A Republican who served in the Reagan cabinet, Mr. Bennett told his listeners: "I do know that it's true that if you wanted to reduce crime, you could - if that were your sole purpose - you could abort every black baby in this country, and your crime rate would go down."
After making the point that exterminating blacks would be a most effective crime-fighting tool, he quickly added, "That would be an impossible, ridiculous and morally reprehensible thing to do, but your crime rate would go down."
Herbert then concludes that such "racial effrontery" is par for the course for Republicans:
The G.O.P. has happily replaced the Democratic Party as a safe haven for bigotry, racially divisive tactics and strategies and outright anti-black policies. That someone who's been a stalwart of that outfit might muse publicly about the potential benefits of exterminating blacks is not surprising to me at all.As anyone who has followed the Bennett controversy knows, Herbert takes Bennett's words ridiculously out of context. Bennett was not talking about crime-fighting strategies; he was talking about abortion. He did not dangle what Herbert calls "twisted fantasies" of genocide before his audience to pander to racists, and then backpedal with the "impossible, ridiculous and morally reprehensible" disclaimer to cover his behind. He specifically invoked the "aborting black babies" scenario as an example of morally reprehensible absurdity -- as an example of why "pragmatic" arguments about the social consequences of abortion should not be invoked to argue either for or against abortion. (Bennett was responding to a caller on his radio show who had said that banning abortion and increasing the birth rate would have solved Social Security's fiscal problems.)
By the way, I think that what Bennett said was stupid, thoughtless and inflammatory. Yes, as a number of commentators have noted, it is an indisputable fact that today, African-Americans, particularly African-American males, commit violent crimes at a substantially higher rate than other groups. (William Saletan, however, makes the interesting point that there is a whiff of bigotry in the assumption that this pattern will continue into the next generation.) This is an emotionally charged topic tied in with issues of racism, stereotyping, fear, mistrust, etc. Unfortunately, as a lot of the discussion on the Bennett controversy demonstrates, quite a few liberals and leftists still prefer to evade this reality with dodges like "blacks don't really commit more crimes, they get arrested and jailed more" (not true -- see National Crime Victimization Surveys on the race of perpetrators as reported by victims), or "the black crime rate is higher because our society's skewed definition of crime leaves out corporate wrongdoing." But this is an issue that needs to be discussed honestly and, yes, sensitively, rather thancasually bandied about and used to prove a point about abortion -- and, worse yet, linked to a hypothetical scenario of aborting black babies to prevent crime. As Chicago Tribune columnist Clarence Page put it, in a column criticizing Bennett while absolving him of racist or genocidal intent:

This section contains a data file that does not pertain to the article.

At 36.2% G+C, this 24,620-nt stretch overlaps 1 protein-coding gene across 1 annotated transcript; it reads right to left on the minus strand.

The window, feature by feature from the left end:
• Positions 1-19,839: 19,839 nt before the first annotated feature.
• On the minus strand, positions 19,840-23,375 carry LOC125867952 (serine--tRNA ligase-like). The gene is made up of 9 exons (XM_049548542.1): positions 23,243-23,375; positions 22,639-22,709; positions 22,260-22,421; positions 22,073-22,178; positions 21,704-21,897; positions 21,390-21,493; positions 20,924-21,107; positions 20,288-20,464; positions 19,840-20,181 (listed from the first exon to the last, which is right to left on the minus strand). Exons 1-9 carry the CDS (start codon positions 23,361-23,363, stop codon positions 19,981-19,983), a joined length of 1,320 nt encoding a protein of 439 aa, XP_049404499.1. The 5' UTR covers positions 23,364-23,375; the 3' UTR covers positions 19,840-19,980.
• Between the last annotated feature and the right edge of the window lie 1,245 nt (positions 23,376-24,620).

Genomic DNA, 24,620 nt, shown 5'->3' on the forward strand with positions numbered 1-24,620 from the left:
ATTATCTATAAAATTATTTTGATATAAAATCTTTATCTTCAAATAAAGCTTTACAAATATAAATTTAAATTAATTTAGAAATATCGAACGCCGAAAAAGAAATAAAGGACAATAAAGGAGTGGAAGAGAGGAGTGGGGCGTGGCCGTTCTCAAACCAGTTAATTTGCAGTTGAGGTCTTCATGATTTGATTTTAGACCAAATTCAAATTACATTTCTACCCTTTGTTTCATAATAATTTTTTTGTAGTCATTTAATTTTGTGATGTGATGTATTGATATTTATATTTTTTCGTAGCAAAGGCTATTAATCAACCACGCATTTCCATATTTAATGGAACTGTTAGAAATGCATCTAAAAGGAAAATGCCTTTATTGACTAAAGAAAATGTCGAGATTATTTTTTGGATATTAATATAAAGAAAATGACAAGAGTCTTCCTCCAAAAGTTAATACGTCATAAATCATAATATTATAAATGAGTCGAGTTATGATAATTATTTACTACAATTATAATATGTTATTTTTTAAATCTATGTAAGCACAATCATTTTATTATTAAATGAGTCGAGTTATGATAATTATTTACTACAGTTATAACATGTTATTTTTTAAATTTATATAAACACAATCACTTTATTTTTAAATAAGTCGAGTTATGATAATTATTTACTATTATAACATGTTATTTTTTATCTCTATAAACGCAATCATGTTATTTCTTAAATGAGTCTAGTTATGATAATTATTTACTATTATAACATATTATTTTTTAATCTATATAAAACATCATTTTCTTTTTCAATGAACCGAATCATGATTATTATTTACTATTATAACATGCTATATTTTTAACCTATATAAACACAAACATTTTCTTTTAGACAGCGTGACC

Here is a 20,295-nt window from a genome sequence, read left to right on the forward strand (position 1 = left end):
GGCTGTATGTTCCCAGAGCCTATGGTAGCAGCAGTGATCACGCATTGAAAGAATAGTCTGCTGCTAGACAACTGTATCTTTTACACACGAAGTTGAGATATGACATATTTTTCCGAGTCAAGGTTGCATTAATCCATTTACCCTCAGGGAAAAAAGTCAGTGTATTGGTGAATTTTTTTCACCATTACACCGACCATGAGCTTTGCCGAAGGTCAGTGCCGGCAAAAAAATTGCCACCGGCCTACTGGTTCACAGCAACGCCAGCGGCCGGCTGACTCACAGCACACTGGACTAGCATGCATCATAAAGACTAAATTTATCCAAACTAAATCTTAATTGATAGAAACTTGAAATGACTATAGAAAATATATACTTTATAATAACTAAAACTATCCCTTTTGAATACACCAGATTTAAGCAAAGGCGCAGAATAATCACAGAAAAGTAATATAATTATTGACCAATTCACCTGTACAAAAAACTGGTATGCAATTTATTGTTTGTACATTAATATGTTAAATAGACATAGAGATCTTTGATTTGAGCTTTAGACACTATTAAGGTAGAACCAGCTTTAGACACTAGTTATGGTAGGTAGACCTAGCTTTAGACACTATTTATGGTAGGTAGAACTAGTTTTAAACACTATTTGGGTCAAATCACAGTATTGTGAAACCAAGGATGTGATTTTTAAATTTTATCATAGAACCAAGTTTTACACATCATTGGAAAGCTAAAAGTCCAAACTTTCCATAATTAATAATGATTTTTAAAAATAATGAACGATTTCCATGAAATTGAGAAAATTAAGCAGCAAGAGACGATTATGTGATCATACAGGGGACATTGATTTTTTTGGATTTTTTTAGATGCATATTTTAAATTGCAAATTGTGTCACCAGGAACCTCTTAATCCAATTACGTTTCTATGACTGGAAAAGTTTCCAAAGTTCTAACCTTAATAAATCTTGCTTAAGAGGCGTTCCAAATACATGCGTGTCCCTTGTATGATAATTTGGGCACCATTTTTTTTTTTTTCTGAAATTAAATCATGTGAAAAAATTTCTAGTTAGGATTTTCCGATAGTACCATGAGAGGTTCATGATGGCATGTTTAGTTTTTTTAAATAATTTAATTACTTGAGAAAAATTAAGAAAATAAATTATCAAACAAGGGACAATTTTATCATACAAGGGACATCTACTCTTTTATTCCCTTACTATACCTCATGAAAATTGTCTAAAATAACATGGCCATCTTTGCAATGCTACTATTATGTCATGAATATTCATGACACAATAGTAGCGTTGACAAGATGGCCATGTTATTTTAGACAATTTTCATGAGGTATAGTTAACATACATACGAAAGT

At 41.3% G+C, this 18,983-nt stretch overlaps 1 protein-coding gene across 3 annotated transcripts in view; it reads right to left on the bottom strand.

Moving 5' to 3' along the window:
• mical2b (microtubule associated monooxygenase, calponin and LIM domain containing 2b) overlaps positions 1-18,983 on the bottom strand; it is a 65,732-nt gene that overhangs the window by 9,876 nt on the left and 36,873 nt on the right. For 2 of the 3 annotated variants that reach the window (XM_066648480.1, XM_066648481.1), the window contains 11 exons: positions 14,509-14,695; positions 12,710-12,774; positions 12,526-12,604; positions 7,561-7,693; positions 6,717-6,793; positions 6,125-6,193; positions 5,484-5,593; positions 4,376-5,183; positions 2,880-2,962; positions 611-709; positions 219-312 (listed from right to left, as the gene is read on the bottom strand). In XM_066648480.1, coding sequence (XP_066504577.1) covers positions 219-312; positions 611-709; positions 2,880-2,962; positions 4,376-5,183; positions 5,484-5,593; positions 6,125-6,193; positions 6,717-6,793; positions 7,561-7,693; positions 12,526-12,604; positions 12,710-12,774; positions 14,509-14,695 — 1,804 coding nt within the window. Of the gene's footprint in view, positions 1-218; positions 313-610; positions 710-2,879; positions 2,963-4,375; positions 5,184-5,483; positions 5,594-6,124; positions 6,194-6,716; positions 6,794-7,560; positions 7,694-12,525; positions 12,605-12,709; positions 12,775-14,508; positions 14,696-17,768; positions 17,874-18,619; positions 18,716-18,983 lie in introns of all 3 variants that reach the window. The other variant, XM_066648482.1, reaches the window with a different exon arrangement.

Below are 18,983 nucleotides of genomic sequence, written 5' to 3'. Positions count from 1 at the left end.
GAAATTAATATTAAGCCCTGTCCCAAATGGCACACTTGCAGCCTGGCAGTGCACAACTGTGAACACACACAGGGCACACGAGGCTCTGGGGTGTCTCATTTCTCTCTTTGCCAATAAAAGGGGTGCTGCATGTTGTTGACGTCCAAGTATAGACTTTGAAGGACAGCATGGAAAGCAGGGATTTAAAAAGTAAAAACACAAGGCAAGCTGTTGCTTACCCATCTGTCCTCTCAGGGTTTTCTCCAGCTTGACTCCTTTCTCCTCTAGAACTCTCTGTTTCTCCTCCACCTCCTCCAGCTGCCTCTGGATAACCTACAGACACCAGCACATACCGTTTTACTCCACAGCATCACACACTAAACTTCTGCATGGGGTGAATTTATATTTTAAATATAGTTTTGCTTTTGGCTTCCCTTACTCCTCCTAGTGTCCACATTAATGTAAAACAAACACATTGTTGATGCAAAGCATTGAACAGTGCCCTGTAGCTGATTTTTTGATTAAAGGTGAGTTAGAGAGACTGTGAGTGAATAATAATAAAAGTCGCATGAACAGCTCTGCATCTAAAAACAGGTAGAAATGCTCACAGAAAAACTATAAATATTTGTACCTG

Bill, juxtaposing "black babies" and "abortion" is asking for trouble. Throwing in "crime reduction" is asking for trouble in buckets.
Bennett's reckless comments fed into the suspicion, shared by a lot of black Americans, that deep down most whites are racist bigots -- perhaps even racist bigots harboring genocidal fantasies.
Bennett's poor judgment, however, does not justify smearing him as a genocide-fantasizing bigot, which he clearly is not. Nor does it justify using this gaffe to stoke racial division and paranoia (and I might add that while the Bennett-bashing is likely to increase black mistrust of whites, it is also likely, in a paradoxical way, to play to the prejudices of bigots who do see criminality as a black trait).
Several prominent liberal commentators -- Richard Cohen in The Washington Post and the aforementioned Clarence Page in The Chicago Tribune, as well as Brad DeLong, Matthew Yglesias, and Mark Kleiman in the blogosphere -- have come, albeit reluctantly, to Bennett's defense. Bob Herbert, instead, is peddling racial demagoguery.